American Alpine Jounrna and Accidents in North American Climbing

Asia, Pakistan, Chogolisa Southwest Face Ascent and Tragedy

  • Climbs And Expeditions
  • Climb Year:
  • Publication Year: 1985

Chogolisa Southwest Face Ascent and Tragedy. Our expedition was composed of Mlle Brigitte Aucher, Lionel Desrivières, Philippe Dubois, Phillippe Dutilloy, Jean-Marie Salmiche, Roland Marill, Dr. Eric Ronnier and me as leader. We had planned to reach the Kaberi Glacier and the southwest face of Chogolisa by following the Saltoro and Kondus valleys to the Kaberi Glacier. This route, which was used by the Austrian west-ridge expedition in 1975, seemed the most logical. Nevertheless it was forbidden by the Pakistani authorities while we were in Skardu because of the Pakistani-Indian boundary dispute. While they offered us another objective, we decided to keep to our original one and to look for another way to the mountain. The long ridge between Chogolisa and K6 has many high-altitude passes and information we received in Skardu made us believe that we should be able to cross and reach the Kaberi Glacier. This information was incorrect and we had to make six reconnaissances before we could find a way. We left Skardu on June 26. Up to Base Camp at the confluence of the Chogolisa and Bueton Glaciers at 4700 meters, there was easy walking. We reached there on July 4 after the first three reconnaissances had failed. We reconnoitered more until July 11. We had easy going to reach a 5500-meter pass, but on the Kaberi side we placed 300 meters of fixed rope on a 45° to 50° snow slope. Camp I was at 4600 meters where the side glacier which we descended met the Kaberi, twelve hours from Base Camp. Camp II on a plateau at the bottom of the southwest face at 5500 meters and ten hours from Camp I was occupied on July 17. Camp III, on the south ridge at 7000 meters, was reached by very steep snow slopes on the southwest face. It would have been very difficult to place a camp between II and III without special equipment. We fixed rope from 5750 to 7000 meters. Camp III was established on July 24. At nine P.M. on July 25 Aucher, Dubois, Galmiche and Monier started for the summit. On July 26 the rest of the team reached Camp III in the morning intending to climb to the summit the next day. At eleven A.M. the four reached the summit, having completed a new route on the southwest face and the third ascent of the peak. At noon it began to snow. At one P.M. Aucher and Dubois started to descend, while Galmiche and Monier, who were planning to ski, waited for better conditions. At 3:30 the latter two began to ski down the snow slopes to the east of the route they had climbed. At five P.M. they found the debris of an avalanche and then the bodies of Aucher and Dubois at the bottom of the summit slopes. Obviously they had been caught by an avalanche and hurled down the slope for more than 700 meters. Their bodies could not be brought down. On July 27 all of us left Camp III and we were back in Base Camp on July 31.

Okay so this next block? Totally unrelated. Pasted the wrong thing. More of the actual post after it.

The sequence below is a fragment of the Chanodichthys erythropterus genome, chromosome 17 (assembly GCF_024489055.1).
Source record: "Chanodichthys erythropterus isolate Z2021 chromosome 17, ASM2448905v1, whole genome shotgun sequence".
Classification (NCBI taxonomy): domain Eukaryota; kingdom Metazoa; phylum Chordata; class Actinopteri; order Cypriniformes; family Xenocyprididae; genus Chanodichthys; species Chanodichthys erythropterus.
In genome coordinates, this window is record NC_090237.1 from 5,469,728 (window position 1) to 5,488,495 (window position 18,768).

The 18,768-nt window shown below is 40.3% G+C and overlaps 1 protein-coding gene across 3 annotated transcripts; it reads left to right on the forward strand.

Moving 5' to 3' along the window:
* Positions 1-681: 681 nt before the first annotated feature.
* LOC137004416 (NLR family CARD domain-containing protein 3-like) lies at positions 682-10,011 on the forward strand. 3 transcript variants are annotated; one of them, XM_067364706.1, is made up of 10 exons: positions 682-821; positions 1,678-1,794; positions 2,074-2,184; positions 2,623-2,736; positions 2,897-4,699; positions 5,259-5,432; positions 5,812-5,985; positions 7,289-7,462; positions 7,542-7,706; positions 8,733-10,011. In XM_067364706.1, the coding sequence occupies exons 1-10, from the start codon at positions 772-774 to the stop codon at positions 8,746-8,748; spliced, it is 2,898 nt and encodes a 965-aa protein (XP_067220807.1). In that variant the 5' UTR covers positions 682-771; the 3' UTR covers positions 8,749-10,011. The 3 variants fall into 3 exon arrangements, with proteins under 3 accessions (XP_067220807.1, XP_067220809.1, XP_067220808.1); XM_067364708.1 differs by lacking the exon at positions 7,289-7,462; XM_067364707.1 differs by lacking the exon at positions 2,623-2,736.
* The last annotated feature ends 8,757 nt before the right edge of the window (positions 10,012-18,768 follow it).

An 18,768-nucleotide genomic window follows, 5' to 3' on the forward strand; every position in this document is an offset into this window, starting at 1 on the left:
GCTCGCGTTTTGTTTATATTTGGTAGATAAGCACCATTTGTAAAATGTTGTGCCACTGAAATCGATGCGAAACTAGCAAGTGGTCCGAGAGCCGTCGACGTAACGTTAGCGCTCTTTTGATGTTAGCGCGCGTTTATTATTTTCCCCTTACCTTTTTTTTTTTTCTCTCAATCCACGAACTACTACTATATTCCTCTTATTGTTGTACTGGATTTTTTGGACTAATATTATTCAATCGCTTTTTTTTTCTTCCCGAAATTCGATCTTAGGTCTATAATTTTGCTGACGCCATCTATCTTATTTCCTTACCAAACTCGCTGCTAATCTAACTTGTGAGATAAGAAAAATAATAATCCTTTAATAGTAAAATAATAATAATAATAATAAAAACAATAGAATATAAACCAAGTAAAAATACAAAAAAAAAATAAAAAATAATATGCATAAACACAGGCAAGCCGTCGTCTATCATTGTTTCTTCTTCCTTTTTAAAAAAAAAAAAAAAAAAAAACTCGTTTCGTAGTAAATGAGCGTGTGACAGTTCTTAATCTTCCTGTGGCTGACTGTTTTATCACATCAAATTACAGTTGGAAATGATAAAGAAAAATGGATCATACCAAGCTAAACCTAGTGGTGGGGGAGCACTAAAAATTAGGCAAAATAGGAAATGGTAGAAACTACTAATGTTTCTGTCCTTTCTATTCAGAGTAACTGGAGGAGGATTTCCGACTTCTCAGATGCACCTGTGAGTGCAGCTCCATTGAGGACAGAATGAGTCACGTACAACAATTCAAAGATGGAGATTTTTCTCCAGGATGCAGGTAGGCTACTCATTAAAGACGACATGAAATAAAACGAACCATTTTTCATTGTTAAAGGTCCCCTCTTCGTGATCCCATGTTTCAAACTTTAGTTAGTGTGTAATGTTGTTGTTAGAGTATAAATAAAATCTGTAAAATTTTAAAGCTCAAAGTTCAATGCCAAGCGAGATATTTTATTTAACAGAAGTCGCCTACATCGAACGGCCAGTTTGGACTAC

Christian Blot, Club Alpin Français

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